There are 25 levels to play through in total – all of which can be completed quickly (by completing quest objectives), or can be scoured for more spells and mana, and a higher completion percentage, if so wished.

Magic Carpet 2 can also be changed to SVGA mode (640×480) ‘on the fly’, meaning: you can switch between the default VGA (320×200) resolution, and SVGA resolution by just clicking an option in the menu, although I couldn’t find a way of making SVGA the default (every time I restarted the game it ran in VGA, and I had to manually change the resolution). The game also crashed quite a bit for me in SVGA mode (usually preceded by graphical glitches), and I had some problems saving the game (and having to restart from the beginning – four times so far). Playing in VGA proved to be more stable (no crashes). And this is the bought GOG.com version I’m talking about… In spite of that I really enjoyed playing Magic Carpet 2 again – it is better than the first Magic Carpet, and it is also a superb game in its own right. Another classic DOS game from Bullfrog.

More: Magic Carpet 2 on Wikipedia
GOG.com: Magic Carpet 2: The Netherworlds on GOG.com

Magic Carpet, PC

Magic Carpet from Bullfrog was first released in 1994 through Electronic Arts. It is a DOS-based, first-person action game with you – the player character – flying a ‘magic carpet’ around a series of islands, fighting evil wizards and monsters and collecting ‘mana’ to increase your magical powers.

The game plays a bit like a flight simulator, although obviously flight sims don’t have magic spells, castles and monsters that shoot fireballs at you. Using a mouse and keyboard the carpet flies around very smoothly. Initially it moves quite slowly, but acquiring a ‘boost’ spell helps speed up when necessary. Which is often because the many monsters found wandering the landscape are actually quite tough cookies.

There are numerous spells to collect – usually in the shape of a red jar, and these only appear once you’ve flown near them to disable their “invisibility lock”, forcing you to explore the whole map – or at least certain places – to find them.

The one spell you begin with is the ‘Build Castle’ spell. Fire this into the ground (or sea) somewhere and a castle is created, which then sends out a balloon to collect any mana you’ve claimed. Neutral mana is coloured gold; your mana is coloured white; enemy mana is coloured whatever colour they’ve chosen. Mana can be found for free scattered around the landscape, or can be generated by killing monsters. The basic aim is to collect a set amount of mana on each level in order to progress to the next.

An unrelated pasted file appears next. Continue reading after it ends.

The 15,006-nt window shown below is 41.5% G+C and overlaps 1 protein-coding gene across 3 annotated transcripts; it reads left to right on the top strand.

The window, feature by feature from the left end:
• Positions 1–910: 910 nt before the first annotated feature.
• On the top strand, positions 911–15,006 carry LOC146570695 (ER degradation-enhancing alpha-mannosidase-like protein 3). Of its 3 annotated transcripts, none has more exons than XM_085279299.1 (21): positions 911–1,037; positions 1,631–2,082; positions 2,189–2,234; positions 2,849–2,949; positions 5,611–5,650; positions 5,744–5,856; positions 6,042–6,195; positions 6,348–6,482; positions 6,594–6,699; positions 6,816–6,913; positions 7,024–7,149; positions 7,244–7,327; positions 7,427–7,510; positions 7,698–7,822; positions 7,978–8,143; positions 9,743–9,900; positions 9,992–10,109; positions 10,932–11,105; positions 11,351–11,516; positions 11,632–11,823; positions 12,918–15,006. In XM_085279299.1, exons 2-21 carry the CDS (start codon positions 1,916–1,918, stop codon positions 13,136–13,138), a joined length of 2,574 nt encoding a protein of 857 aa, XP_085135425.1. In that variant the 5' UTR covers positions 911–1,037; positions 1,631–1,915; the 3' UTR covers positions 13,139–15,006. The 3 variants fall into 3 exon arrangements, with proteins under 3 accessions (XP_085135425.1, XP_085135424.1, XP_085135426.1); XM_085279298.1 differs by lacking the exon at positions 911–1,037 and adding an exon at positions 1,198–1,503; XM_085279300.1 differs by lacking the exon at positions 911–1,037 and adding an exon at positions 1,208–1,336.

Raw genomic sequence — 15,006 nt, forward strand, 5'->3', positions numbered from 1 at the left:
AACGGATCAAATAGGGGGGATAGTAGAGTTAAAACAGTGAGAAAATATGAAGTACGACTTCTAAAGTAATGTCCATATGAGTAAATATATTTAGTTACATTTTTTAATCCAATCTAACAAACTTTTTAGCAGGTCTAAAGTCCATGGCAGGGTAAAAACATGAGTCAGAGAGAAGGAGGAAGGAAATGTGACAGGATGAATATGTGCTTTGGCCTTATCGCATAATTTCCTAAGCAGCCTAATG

The landscape itself is deformable (to a degree), meaning: you can blast it with fireballs and change the elevation. You have to be careful where you shoot, though. Accidentally blasting friendly villages will usually result in a hail of arrows to contend with – as well as everything else – so is not advisable. What is advisable in Magic Carpet is to learn when to run away. And also how to ‘peck’ at tough opponents, and avoid their shots at you. Becoming familiar to the two-button command system is a must too, but learning how to play Magic Carpet properly is worth it, because it’s still a great game.

By level three you’ll also be up against a rival wizard, who flies out on his carpet, turning any mana he finds his colour. You have to build your castle quickly and turn any mana he’s earmarked as his, to your colour, and fend him off (with fireballs) until your balloon collects the mana. This results in some very exciting dogfights over coastlines. You can even get lucky have monsters kill your opponent – it depends on where he goes. When he dies, though, you get a message on screen. If you die, you start back at the castle and can continue the level without losing progress.

Finally: there are two really weird “3D” modes in the game (toggled by pressing F10), one being red/blue mode for use with cheap red/blue 3D glasses (these were supplied with the original game), and also a Stereogram mode, where a complex pattern of coloured dots are used to create a 3D image. I remember being able to actually see the Stereogram image when I first played this game back in 1994, but trying it now I just can’t see it. It must be age… There’s also a ‘high res’ mode (toggled by pressing R), although it really chugs (or at least it did for me) and I found it best to play in VGA mode for a higher frame rate.

Magic Carpet is a classic MS-DOS game from Bullfrog and is still very much fun to play today. GOG.com are selling the ‘Plus’ version of Magic Carpet, which includes the Hidden Worlds expansion pack, and it’s well worth picking up, as is the even better sequel, Magic Carpet 2.

More: Magic Carpet on Wikipedia
GOG.com: Magic Carpet Plus on GOG.com